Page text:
“Brothers don’t shake hands, brothers gotta hug,” the caption read under a picture released on Twitter Sunday of New York Yankees pitchers Mariano Rivera and Joba Chamberlain as they hugged and smiled.
The line was made famous by Chris Farley in the movie “Tommy Boy”
The pitchers have described each other as brothers and family so squabbles are bound to happen.
When they happen in front of reporters? Well, they tend to create quite a stir.
Their spat happened Saturday while Rivera was talking to reporters in the dugout about an emotional meeting with Kansas City fans earlier in the day. Chamberlain was standing on the field and yelling over the dugout to members of his family, who had shown up for the game.
At one point, Rivera told Chamberlain to lower his voice. Once Rivera's interview was done, Chamberlain told Rivera in front of reporters: "Don't ever shush me."
On Sunday, Chamberlain said the two met and put the issue to rest.
"It's one of those things, I'm around him more than I'm around my family," Chamberlain said after arriving at the ballpark Sunday. "He's a brother to me. I'm pretty sure everyone has an argument with their sibling. We laughed and joked this morning. It's just another day."
It wasn't just another argument, though.
The tension between the two Yankees relievers was real.
Rivera seemed to get sidetracked more than once while answering questions with Chamberlain bellowing in the background, and jokingly asked, "Is this guy always loud like this?" Rivera then shouted to Chamberlain, "Joba! Yo, bro, shush. Stop it."
Chamberlain barked back that Rivera speaks to reporters every day, but "I don't get to see my family every day." And when Rivera's interview wrapped, Chamberlain said, "Seriously. Don't ever shush me again. I don't get to see my family very often."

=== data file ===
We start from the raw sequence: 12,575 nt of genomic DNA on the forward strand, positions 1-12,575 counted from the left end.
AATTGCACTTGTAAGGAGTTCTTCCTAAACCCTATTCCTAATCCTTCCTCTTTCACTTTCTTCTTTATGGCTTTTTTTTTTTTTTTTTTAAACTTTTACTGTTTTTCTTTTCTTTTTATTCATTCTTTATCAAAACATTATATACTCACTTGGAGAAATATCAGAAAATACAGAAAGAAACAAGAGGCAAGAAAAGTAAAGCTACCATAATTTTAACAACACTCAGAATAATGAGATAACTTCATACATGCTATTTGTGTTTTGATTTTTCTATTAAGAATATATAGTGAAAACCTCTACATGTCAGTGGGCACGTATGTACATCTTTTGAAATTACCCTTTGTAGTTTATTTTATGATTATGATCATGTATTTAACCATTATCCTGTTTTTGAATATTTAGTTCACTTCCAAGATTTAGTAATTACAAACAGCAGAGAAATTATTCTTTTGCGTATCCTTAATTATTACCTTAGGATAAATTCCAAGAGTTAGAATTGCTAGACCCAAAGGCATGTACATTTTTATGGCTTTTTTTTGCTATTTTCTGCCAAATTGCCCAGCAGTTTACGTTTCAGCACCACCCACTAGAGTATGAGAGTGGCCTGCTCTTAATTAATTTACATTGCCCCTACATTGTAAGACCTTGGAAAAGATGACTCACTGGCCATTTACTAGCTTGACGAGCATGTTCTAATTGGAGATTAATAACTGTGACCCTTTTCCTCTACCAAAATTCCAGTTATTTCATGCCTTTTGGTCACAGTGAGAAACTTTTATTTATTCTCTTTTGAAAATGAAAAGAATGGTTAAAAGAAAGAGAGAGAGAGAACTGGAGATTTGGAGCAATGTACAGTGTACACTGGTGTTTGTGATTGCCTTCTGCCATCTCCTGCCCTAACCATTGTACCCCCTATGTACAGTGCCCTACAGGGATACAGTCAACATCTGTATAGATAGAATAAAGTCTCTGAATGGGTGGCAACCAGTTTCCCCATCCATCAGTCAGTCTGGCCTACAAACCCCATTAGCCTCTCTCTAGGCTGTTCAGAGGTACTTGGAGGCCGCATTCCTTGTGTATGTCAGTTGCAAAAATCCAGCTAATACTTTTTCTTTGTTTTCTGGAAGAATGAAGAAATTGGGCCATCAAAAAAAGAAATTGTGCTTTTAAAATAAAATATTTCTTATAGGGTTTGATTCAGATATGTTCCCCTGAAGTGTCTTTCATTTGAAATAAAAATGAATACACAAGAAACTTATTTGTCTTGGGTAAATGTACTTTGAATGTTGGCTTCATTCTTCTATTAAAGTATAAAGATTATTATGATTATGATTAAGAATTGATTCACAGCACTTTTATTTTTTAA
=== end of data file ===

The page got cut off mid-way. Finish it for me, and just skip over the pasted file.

On Sunday, Chamberlain said that no apologies were even necessary.
"For what?" he asked. "It's over with, it's done, it's not really an issue."
Still, he said that he wouldn't have approached the situation differently if he had the chance to do it all over again.
"I wouldn't change anything I do in life," he said. "It happens, you fess up to it, you talk, you laugh and you move on. That's all you can do. It's not really a story to begin with."
It's certainly not an issue to Yankees manager Joe Girardi.
"Everything is good there," said Girardi, who acknowledged that he hadn't spoken to either pitcher about the spat. "You know, there's a lot of things that happen during the course of the season, when you're together all the time. There's going to be things that happen.
Hopefully it's not in front of people where you can see it, but sometimes it is," he added. "Brothers fight, little silly things. It's over, as far as I'm concerned."
Rivera was honored before Sunday's game, his last scheduled visit to Kauffman Stadium — and the same place where he tore the ACL in his right knee shagging fly balls last season. Rivera was joined on the field by Royals general manager Dayton Moore and Hall of Famer George Brett.
Meanwhile, Chamberlain said he felt good after a 30-pitch bullpen session.
The reliever has been out since late April with a strained right oblique, but said he didn't feel any discomfort while throwing a range of pitches at Kauffman Stadium. The plan is to send him on a rehabilitation assignment Tuesday for Triple-A Scranton-Wilkes Barre in Toledo.
"I think we'll see how it feels Tuesday and go from there," said Chamberlain, who joked that he would throw the first inning, and New York City tabloids would make a big deal of the starter-turned-reliever going back to being a starter in the same way they blew up the Rivera spat.
Chamberlain didn't know whether he'd need more than one rehab outing.
"I'm just going to try to get in an inning Tuesday and see how I feel," he said. "Other than Tuesday, I don't really know."
Based on reporting by the Associated Press.